More simply then, I am an exister.  I live from day-to-day not planning in any formal way, for planning is sort of silly when one has no clue how many days, hours, minutes, or even seconds lie ahead of one.  I don't think it's at all morbid to claim that I have no idea how much longer I have to live.  I don't fill every moment with useful endeavors; I waste time on things I enjoy, and on things I do to escape from or postpone things I must or should be doing.  I think trying to fill every remaining second with something meaningful, leads to stress and that leads to illness and shortens one's life, however long that may be.

Speaking of Words

There are some words in our wonderfully complex language that, though quite serviceable when written, should never be spoken.  These come to mind immediately:

Err
Eschew
Prix (or any of several other words taken directly from french)

Let me know of others.

Tuesday, March 23, 2010

Old Things

We have a really old clock in our living room; it was built in the 1860's. Once it may have chimed the hour but now it thunks, though quite reliably and accurately. It's actually a very pleasant sound in its own way. My wife winds it once a week, two keyholes, one for the clock, one for the thunk. You can tell it needs winding when the two small brick-like weights become visible in the window near the base of the clock. They hang by cords that look like baling twine. Winding the clock makes them retreat aloft into their places behind the mechanism to begin their week-long journey toward the base.

The clock has been in my wife's family for generations and I'm sure one of our kids will get it when we're gone. I hope whoever does will feel as comforted by the thunk as I do.

Monday, March 22, 2010

Gloomy Monday

Appropriate weather for all you folks who are gainfully employed. The beginning of another work week.

No More anxiety in this house, 'cause the other house passed the bill. It's a small step toward sensible health care in this our beautiful, dysfunctional country, but if we don't take the first step we will never get anywhere. Now we have, so let's see how well it works.

I have often wondered why those on the far right act with anger while those on the far left act with fear. Neither is very productive. Seems to me there are two possibilities for this politics of extremes that we currently experience. It's kind of an elastic band, either the ends will continue to pull apart until it snaps into some kind of civil war, or it will spring back toward the middle, where the real majority lives.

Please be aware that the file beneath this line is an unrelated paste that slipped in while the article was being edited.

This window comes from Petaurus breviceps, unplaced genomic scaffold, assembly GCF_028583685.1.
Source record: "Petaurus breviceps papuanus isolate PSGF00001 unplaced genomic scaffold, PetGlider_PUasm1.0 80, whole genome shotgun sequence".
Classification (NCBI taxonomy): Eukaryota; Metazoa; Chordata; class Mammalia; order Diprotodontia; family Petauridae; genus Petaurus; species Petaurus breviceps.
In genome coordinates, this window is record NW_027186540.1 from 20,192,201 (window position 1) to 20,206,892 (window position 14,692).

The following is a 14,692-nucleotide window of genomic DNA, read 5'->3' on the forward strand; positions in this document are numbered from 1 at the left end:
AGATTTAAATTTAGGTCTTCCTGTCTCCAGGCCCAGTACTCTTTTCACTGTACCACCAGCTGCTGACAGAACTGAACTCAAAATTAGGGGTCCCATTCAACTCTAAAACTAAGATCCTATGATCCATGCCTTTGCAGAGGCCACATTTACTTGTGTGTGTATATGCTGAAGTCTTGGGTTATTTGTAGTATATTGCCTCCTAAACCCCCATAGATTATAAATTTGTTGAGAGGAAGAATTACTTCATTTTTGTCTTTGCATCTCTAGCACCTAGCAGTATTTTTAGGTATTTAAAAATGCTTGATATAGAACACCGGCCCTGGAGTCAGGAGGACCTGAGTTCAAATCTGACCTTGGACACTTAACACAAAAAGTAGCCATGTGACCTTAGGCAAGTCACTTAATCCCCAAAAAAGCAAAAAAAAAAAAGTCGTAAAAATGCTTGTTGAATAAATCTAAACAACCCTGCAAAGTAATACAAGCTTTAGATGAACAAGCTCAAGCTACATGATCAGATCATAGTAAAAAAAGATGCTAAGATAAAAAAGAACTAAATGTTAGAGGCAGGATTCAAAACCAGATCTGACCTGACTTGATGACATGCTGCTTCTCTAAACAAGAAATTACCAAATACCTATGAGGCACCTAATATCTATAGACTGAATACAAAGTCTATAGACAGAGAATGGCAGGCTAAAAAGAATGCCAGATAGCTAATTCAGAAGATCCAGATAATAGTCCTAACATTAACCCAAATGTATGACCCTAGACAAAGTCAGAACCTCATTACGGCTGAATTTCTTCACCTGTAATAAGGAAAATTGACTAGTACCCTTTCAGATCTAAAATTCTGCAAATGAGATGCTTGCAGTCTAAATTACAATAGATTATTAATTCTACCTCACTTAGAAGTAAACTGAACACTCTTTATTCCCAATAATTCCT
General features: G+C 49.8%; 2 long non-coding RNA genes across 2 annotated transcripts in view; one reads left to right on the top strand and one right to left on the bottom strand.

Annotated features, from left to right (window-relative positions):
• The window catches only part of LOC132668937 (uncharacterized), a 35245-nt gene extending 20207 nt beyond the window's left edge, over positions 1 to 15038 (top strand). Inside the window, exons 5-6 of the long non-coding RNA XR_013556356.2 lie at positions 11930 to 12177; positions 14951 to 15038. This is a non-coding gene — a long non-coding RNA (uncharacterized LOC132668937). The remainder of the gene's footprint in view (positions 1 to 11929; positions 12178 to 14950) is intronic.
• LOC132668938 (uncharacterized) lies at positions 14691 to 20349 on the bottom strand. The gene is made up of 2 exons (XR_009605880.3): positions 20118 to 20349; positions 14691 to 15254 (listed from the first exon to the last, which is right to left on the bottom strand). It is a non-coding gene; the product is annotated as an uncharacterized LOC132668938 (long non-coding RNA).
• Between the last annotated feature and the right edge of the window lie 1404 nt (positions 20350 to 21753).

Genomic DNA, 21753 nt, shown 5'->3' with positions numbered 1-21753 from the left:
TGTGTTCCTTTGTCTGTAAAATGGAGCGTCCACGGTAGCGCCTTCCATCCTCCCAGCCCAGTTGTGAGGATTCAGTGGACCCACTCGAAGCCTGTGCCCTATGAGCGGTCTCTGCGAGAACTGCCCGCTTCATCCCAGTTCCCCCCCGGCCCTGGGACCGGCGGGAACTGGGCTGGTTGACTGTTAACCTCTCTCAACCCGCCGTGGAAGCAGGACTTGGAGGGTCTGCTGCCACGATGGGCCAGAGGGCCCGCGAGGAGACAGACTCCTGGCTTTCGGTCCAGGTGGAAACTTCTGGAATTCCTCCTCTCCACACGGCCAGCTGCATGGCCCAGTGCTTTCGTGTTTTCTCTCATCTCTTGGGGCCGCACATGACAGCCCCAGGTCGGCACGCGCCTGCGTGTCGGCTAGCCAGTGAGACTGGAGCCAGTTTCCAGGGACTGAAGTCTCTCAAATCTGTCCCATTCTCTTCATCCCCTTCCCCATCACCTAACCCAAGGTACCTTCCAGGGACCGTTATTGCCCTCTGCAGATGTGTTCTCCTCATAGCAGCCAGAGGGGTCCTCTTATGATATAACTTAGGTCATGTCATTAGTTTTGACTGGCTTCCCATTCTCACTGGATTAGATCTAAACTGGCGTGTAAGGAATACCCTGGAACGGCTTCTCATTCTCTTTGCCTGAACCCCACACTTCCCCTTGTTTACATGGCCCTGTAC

TTFN

Sunday, March 21, 2010

Another magnificent day in the Gunks.

We've been preparing our new camper for her maiden voyage(actually it's an RV but my former hippy wife won't admit to owning one.) I ended the love/hate relationship with our 2004 Rialta (www.gunkswriter.com/writings/rialta_diaries-part_1.pdf) when the hate far outweighed the love. We now own a 2010 Roadtrek, and for the first time in a few years I'm looking forward to a trip. My plan is to start the Roadtrek Diaries on this blog so keep watching.

Much anxiety in this house about the vote in the other house.
March 20 Musings:

Here it is the first official day of spring, and it actually feels like a spring day; go figure.

Anyway, I spent a good deal of the day outside trying to clear away some of the winter debris, stopping often to look at the jagged beauty of the Gunks.

We are on the eve of a major vote in the US House, the economy of the Empire State is in the crapper, and there's talk of closing Minnewaska State Park, We live in interesting times.

Movie recommendation: Ghost Writer. It's well written, well acted, and a gem of suspense.

To quote Tigger - TTFN